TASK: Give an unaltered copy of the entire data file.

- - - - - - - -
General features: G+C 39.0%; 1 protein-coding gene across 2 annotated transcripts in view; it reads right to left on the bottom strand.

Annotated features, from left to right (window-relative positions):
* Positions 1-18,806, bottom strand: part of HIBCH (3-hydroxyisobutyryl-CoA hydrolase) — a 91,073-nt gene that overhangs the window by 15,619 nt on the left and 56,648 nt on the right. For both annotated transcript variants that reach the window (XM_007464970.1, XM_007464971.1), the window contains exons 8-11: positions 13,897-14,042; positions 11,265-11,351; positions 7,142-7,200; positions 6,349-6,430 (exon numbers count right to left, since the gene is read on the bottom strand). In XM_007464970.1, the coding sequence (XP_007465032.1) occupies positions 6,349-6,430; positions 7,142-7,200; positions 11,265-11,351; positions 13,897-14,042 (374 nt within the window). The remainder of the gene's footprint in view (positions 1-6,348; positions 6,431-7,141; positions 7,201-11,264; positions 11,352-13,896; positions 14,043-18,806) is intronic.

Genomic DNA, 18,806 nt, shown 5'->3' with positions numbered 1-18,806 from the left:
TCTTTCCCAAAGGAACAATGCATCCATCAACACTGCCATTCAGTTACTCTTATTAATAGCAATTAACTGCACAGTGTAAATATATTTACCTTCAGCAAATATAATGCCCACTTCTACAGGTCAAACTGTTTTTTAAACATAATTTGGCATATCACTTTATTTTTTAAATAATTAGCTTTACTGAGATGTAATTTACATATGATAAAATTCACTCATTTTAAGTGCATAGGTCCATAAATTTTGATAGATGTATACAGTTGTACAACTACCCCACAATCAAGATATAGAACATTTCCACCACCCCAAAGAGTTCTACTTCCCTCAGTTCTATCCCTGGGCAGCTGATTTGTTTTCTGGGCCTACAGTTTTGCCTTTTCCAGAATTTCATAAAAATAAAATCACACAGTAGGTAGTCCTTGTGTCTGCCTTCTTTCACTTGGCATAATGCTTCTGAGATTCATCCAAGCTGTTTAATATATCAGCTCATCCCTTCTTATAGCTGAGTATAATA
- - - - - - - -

General features: G+C 39.0%; 1 protein-coding gene across 2 annotated transcripts in view; it reads right to left on the bottom strand.

Annotated features, from left to right (window-relative positions):
* Positions 1-18,806, bottom strand: part of HIBCH (3-hydroxyisobutyryl-CoA hydrolase) — a 91,073-nt gene that overhangs the window by 15,619 nt on the left and 56,648 nt on the right. For both annotated transcript variants that reach the window (XM_007464970.1, XM_007464971.1), the window contains exons 8-11: positions 13,897-14,042; positions 11,265-11,351; positions 7,142-7,200; positions 6,349-6,430 (exon numbers count right to left, since the gene is read on the bottom strand). In XM_007464970.1, the coding sequence (XP_007465032.1) occupies positions 6,349-6,430; positions 7,142-7,200; positions 11,265-11,351; positions 13,897-14,042 (374 nt within the window). The remainder of the gene's footprint in view (positions 1-6,348; positions 6,431-7,141; positions 7,201-11,264; positions 11,352-13,896; positions 14,043-18,806) is intronic.

Genomic DNA, 18,806 nt, shown 5'->3' with positions numbered 1-18,806 from the left:
TCTTTCCCAAAGGAACAATGCATCCATCAACACTGCCATTCAGTTACTCTTATTAATAGCAATTAACTGCACAGTGTAAATATATTTACCTTCAGCAAATATAATGCCCACTTCTACAGGTCAAACTGTTTTTTAAACATAATTTGGCATATCACTTTATTTTTTAAATAATTAGCTTTACTGAGATGTAATTTACATATGATAAAATTCACTCATTTTAAGTGCATAGGTCCATAAATTTTGATAGATGTATACAGTTGTACAACTACCCCACAATCAAGATATAGAACATTTCCACCACCCCAAAGAGTTCTACTTCCCTCAGTTCTATCCCTGGGCAGCTGATTTGTTTTCTGGGCCTACAGTTTTGCCTTTTCCAGAATTTCATAAAAATAAAATCACACAGTAGGTAGTCCTTGTGTCTGCCTTCTTTCACTTGGCATAATGCTTCTGAGATTCATCCAAGCTGTTTAATATATCAGCTCATCCCTTCTTATAGCTGAGTATAATA